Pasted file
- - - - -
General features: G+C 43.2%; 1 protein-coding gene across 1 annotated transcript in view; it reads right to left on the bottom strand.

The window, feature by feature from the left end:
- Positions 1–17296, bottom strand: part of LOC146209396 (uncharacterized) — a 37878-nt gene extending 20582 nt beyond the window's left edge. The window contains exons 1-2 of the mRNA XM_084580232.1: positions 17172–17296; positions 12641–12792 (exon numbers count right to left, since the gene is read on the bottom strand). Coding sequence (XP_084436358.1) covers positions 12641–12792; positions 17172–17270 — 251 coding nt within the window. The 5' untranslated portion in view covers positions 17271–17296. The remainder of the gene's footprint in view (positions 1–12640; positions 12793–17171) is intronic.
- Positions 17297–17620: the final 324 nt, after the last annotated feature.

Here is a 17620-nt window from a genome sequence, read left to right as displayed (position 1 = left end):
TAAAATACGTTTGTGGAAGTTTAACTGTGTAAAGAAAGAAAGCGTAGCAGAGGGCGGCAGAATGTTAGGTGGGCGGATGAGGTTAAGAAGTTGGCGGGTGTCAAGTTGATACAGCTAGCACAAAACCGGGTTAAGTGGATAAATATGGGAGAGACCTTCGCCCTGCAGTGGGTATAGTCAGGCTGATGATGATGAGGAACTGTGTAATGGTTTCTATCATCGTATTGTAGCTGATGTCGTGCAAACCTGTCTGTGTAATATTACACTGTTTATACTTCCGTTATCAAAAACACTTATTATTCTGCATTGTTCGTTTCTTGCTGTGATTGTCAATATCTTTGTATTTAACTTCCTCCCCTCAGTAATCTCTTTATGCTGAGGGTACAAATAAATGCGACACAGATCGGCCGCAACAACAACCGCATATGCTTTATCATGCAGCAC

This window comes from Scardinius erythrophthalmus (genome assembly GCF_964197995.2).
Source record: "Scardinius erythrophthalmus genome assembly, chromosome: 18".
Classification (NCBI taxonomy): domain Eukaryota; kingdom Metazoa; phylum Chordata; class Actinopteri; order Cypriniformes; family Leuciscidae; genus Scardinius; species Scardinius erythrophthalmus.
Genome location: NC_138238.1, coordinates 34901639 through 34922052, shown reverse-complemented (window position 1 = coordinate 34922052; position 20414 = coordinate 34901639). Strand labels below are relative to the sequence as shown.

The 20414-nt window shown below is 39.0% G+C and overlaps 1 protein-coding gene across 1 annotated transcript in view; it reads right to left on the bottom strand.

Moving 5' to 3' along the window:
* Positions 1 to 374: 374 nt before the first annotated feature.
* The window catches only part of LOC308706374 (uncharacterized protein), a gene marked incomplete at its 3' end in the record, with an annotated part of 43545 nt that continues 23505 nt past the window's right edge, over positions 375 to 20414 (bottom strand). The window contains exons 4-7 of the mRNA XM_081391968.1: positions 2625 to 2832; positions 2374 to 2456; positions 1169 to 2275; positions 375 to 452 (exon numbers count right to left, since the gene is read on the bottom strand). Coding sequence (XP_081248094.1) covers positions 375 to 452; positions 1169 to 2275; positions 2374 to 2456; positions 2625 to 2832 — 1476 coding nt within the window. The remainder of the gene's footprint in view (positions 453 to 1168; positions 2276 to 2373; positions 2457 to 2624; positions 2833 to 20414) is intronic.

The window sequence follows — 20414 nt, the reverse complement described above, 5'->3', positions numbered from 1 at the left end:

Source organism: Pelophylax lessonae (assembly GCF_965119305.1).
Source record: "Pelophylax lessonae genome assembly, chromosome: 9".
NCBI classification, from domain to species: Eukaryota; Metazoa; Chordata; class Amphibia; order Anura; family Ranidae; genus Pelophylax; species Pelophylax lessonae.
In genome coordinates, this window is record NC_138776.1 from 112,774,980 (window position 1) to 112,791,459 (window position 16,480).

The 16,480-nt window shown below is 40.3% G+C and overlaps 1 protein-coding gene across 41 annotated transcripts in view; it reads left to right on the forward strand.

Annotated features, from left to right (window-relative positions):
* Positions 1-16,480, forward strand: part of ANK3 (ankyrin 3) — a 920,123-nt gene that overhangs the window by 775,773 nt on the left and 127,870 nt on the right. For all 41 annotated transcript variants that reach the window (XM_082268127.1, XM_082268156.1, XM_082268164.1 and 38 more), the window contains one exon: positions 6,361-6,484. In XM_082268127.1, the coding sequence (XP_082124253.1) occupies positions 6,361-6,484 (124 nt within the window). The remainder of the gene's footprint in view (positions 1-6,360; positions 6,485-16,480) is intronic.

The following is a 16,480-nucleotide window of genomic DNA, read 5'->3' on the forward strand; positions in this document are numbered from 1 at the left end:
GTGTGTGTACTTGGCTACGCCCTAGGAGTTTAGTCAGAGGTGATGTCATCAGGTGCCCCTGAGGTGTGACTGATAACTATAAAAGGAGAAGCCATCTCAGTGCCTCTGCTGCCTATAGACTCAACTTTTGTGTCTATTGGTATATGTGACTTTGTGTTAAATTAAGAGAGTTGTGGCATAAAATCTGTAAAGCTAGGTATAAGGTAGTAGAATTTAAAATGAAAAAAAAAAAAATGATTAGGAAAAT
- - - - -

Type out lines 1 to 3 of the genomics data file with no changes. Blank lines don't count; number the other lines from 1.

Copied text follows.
General features: G+C 43.2%; 1 protein-coding gene across 1 annotated transcript in view; it reads right to left on the bottom strand.

The window, feature by feature from the left end:
- Positions 1–17296, bottom strand: part of LOC146209396 (uncharacterized) — a 37878-nt gene extending 20582 nt beyond the window's left edge. The window contains exons 1-2 of the mRNA XM_084580232.1: positions 17172–17296; positions 12641–12792 (exon numbers count right to left, since the gene is read on the bottom strand). Coding sequence (XP_084436358.1) covers positions 12641–12792; positions 17172–17270 — 251 coding nt within the window. The 5' untranslated portion in view covers positions 17271–17296. The remainder of the gene's footprint in view (positions 1–12640; positions 12793–17171) is intronic.